Why is the World Cup so hard on the knees?
We explore why knee injuries at this year’s World Cup are (almost) as inevitable as England losing to Germany on penalties – and what’s being done to change the situation.
It won’t have escaped your notice that the 2018 World Cup is about to kick off. Every four years, the lead up to the tournament is punctuated by announcements about players who won’t be at the tournament, often through knee injuries, and this year is no exception. Alex Oxlade-Chamberlain (England), Sergio Romero (Argentina), Jakob Johansson (Sweden), Aleksandr Kokorin (Russia): you could virtually field an entire team of players sporting knee injuries – not that they’d be able to run very far.
Knee injury inevitability
When your country’s talisman is sidelined by injury it can be tempting to assume the World Cup exerts some sort of malign influence on players at the end of hard seasons. In reality, UEFA’s own research suggests that knee injuries are statistically inevitable.
As we wrote ahead of Euro 2016, football related knee injuries are common, but the one that draws most attention is a tear to the anterior cruciate ligament. A complete ACL tear usually causes a long absence from football and is associated with an increased risk of new knee injuries and early development of osteoarthritis. UEFA’s report on elite footballers found that about 7% of reported injuries are to knee ligaments. Of these, 0.7% of all injuries are torn ACLs. With more than 100 hours of football set to be played (assuming the odd spell of extra time here and there), statistically there is a 30% chance at least one player will sustain a tear to their ACL during the World Cup.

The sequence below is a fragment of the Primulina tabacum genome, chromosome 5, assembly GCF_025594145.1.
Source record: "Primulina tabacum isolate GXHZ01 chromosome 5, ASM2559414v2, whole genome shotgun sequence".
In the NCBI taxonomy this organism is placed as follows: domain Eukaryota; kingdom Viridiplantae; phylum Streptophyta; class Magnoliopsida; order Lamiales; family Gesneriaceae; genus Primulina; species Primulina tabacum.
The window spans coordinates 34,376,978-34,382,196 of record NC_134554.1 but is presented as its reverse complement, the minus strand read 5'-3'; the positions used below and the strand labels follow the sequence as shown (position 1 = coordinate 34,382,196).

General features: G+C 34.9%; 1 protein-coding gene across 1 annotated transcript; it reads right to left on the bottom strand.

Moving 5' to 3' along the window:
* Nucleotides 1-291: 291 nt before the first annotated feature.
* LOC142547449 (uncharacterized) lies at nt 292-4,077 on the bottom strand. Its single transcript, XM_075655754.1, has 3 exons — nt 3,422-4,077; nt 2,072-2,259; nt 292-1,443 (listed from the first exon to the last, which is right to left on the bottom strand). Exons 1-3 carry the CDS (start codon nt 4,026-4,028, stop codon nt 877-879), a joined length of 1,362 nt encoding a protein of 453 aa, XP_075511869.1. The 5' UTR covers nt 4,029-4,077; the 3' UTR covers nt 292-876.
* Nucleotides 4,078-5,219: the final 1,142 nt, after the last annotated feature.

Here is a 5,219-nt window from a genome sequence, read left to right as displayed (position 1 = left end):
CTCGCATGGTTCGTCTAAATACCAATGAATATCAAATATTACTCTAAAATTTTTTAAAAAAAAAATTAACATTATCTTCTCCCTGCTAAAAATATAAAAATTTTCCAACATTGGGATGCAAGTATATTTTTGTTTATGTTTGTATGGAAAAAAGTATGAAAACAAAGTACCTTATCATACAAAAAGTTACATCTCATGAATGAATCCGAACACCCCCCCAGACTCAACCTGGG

The most common knee injury, to the medial collateral ligament, is unlikely to require surgery but will still be enough to rule a player out of tournament contention. There’s a reasonable chance that virtually every squad will have a player who currently has or will sustain such an injury over the next few weeks.
Why knee injuries occur
Most knee injuries are non-contact and occur after landing awkwardly from a jump or rotating on a fixed foot. An unmistakeable ‘pop’, a rapid swelling and a substitution inevitably follow. Yet, although ACL and other knee injuries are to some degree inevitable, the prevalence of injuries is not. As this post explores, work has been ongoing for some years now to identify the activities that can reduce the risk of knee injury. No strategy can remove the risk entirely, but when programmes such as the ‘FIFA 11+’ initiative are shown to reduce knee injuries by 30-50%, it’s clear that half the battle against ACL injury isn’t being fought by knee surgeons on the treatment table; it’s in preventing those injuries in the first place.